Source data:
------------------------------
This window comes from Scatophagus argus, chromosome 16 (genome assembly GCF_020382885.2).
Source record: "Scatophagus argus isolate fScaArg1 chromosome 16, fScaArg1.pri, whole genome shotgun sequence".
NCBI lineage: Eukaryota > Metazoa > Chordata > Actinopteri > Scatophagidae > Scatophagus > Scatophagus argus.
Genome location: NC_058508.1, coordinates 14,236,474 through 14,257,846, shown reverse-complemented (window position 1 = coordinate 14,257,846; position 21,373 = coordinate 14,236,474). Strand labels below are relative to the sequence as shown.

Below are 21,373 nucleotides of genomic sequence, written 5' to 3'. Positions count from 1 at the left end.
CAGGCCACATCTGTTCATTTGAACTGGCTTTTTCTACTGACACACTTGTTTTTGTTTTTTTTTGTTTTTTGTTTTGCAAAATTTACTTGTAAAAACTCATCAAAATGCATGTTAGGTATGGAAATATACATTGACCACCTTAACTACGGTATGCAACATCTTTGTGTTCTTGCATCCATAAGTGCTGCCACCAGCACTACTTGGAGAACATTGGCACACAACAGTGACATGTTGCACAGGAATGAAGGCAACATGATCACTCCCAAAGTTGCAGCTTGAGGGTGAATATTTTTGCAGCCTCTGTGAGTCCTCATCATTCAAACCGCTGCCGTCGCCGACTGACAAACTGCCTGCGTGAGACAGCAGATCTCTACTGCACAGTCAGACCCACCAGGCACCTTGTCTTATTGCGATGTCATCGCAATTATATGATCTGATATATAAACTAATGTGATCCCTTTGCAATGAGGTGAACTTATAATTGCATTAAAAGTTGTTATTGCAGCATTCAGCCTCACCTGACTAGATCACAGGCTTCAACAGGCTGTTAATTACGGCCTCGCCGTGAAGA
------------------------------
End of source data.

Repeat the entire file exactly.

This window comes from Scatophagus argus, chromosome 16 (genome assembly GCF_020382885.2).
Source record: "Scatophagus argus isolate fScaArg1 chromosome 16, fScaArg1.pri, whole genome shotgun sequence".
NCBI lineage: Eukaryota > Metazoa > Chordata > Actinopteri > Scatophagidae > Scatophagus > Scatophagus argus.
Genome location: NC_058508.1, coordinates 14,236,474 through 14,257,846, shown reverse-complemented (window position 1 = coordinate 14,257,846; position 21,373 = coordinate 14,236,474). Strand labels below are relative to the sequence as shown.

Below are 21,373 nucleotides of genomic sequence, written 5' to 3'. Positions count from 1 at the left end.
CAGGCCACATCTGTTCATTTGAACTGGCTTTTTCTACTGACACACTTGTTTTTGTTTTTTTTTGTTTTTTGTTTTGCAAAATTTACTTGTAAAAACTCATCAAAATGCATGTTAGGTATGGAAATATACATTGACCACCTTAACTACGGTATGCAACATCTTTGTGTTCTTGCATCCATAAGTGCTGCCACCAGCACTACTTGGAGAACATTGGCACACAACAGTGACATGTTGCACAGGAATGAAGGCAACATGATCACTCCCAAAGTTGCAGCTTGAGGGTGAATATTTTTGCAGCCTCTGTGAGTCCTCATCATTCAAACCGCTGCCGTCGCCGACTGACAAACTGCCTGCGTGAGACAGCAGATCTCTACTGCACAGTCAGACCCACCAGGCACCTTGTCTTATTGCGATGTCATCGCAATTATATGATCTGATATATAAACTAATGTGATCCCTTTGCAATGAGGTGAACTTATAATTGCATTAAAAGTTGTTATTGCAGCATTCAGCCTCACCTGACTAGATCACAGGCTTCAACAGGCTGTTAATTACGGCCTCGCCGTGAAGA